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How's That Competitive Balance Thing Working Out, Silver?

NBA basketball has just suffered through a five month lockout. Twenty percent of the games will not be played, and the season will be fully eight weeks late when it finally tips off. That is assuming of course that the new collective bargaining agreement actually gets written and ratified by both parties by next week.

Among the highest priorities for the owners were competitive balance in the league, and helping small market teams succeed financially and competitively. Oh yeah, and money was something of a priority as well. And here we are, in the first week after the announcement of the deal, and all anyone is talking about is how Chris Paul will force his way out of New Orleans and Dwight Howard will force his way out of Orlando. Oh, and so far they're not demanding to go to smaller markets.

The owners got their money - but it was always clear that they were wasting their time talking about how they were going to improve competitive balance. If LeBron James to Miami and Carmelo Anthony to New York were their nightmare scenarios, well those situations will look comparatively pleasant compared to what's about to happen in New Orleans and Orlando. As for what else the NBA has done for small market teams, well for some reason revenue sharing is one thing that they've failed to release any details about. Which as far as we can tell, leaves small markets more or less exactly where they were, at least in relation to their large market brethren.

As Zach Lowe of Sports Illustrated put it, "You cannot legislate market appeal out of the NBA - or friendships, or free will, or smart cap management, or beaches or whatever else." Chris Paul has the leverage in New Orleans, because he's the one that dribbles the basketball, not Dell Demps. No amount of tweaking to the CBA was going to be able to stave off this situation. Some of the new rules may make it a little less lucrative for Paul to leave the Hornets - but James and Dwyane Wade and Chris Bosh all took less money to play together in Miami last summer, so we already knew that slight reductions in 8 or 9 figure contacts weren't particularly effective deterrents. And it's clear that a harder cap wouldn't have kept Paul out of New York - the Knicks should have the cap space to sign him in the summer, which is exactly the scenario they want. Nothing the league could have done - nothing legal, that is, in a post-Andy-Messersmith world - had much hope of altering this situation significantly.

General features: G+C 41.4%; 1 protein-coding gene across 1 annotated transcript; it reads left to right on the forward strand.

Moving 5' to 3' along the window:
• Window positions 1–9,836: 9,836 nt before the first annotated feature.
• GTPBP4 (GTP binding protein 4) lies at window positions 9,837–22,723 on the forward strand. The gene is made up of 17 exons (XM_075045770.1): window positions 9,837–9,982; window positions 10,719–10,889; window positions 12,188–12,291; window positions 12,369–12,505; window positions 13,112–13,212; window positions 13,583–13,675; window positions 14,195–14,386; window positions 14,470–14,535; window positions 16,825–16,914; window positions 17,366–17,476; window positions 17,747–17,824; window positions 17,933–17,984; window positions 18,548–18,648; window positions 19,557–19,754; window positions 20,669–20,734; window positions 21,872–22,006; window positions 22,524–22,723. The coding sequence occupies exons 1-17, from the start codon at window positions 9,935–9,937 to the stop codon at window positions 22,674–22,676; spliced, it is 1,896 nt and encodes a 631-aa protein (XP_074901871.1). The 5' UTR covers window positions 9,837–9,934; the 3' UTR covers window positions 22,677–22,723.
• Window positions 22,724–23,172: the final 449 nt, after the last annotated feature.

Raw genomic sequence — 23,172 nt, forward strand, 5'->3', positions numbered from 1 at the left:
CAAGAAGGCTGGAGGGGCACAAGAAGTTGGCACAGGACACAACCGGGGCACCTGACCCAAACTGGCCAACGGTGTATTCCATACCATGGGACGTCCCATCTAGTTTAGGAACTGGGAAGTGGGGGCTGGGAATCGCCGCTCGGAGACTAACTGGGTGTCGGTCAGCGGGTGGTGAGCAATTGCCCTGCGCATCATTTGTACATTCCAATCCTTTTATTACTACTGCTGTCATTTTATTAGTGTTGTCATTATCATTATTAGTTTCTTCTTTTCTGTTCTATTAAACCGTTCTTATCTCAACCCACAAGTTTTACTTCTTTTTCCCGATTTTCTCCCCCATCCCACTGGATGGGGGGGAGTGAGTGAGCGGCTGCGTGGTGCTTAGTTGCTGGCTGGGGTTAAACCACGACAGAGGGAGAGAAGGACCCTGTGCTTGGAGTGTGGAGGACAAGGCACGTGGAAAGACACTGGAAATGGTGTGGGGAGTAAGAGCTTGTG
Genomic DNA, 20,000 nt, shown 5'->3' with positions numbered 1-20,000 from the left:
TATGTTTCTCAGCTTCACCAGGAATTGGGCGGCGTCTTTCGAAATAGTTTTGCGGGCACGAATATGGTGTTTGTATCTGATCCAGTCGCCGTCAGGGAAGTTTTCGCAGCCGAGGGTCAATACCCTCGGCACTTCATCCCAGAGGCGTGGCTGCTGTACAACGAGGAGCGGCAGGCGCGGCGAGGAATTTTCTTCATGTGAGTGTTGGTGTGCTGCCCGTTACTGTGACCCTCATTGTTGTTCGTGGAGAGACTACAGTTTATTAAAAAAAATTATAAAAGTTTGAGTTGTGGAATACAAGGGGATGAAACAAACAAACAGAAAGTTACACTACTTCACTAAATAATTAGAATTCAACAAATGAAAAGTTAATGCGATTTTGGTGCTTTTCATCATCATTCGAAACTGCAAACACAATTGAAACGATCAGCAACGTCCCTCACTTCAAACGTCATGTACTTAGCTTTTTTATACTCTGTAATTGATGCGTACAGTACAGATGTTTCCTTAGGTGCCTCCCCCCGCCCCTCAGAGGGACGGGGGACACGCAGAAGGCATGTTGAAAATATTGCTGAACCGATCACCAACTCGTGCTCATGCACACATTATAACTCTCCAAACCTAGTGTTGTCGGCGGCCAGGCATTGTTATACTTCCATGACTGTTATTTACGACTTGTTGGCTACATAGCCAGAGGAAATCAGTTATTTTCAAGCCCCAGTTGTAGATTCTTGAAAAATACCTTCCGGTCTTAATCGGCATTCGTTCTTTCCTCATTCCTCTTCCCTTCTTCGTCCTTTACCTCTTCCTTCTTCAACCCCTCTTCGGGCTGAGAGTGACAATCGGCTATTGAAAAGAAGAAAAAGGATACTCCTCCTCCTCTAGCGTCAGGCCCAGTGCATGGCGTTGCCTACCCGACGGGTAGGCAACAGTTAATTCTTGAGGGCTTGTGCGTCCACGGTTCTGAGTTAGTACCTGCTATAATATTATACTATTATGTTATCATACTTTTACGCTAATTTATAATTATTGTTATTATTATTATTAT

Of course this is all of particular interest to the Clippers right now. They happen to be in one of those big markets where players (particularly stars who can make a lot of money in media exposure) like to live. And unlike in years past, they happen to be in a position to be competitive. So Paul or Howard or Deron Williams could conceivably wind up in LA playing for the Clippers - they've got the market, they've got the trade assets, they've got the money, and they've got the team.

Which I guess is a minor victory for competitive balance - but still a big loss for small markets. There is simply no way that market size will ever not matter - not in the foreseeable future anyway. But a bad team can get good with some good decisions and some luck in the draft. Let's be clear - these All-NBA players are expressing some interest in the Clippers in part because the Clippers currently have a bright future. And that future could be bright with or without a major trade. Those assets that the Clippers have that might make a deal possible? Those asset put the Clippers in the driver's seat for any trade scenario for one simple reason - they're really valuable. And they'd be valuable if the Clippers held onto them as well.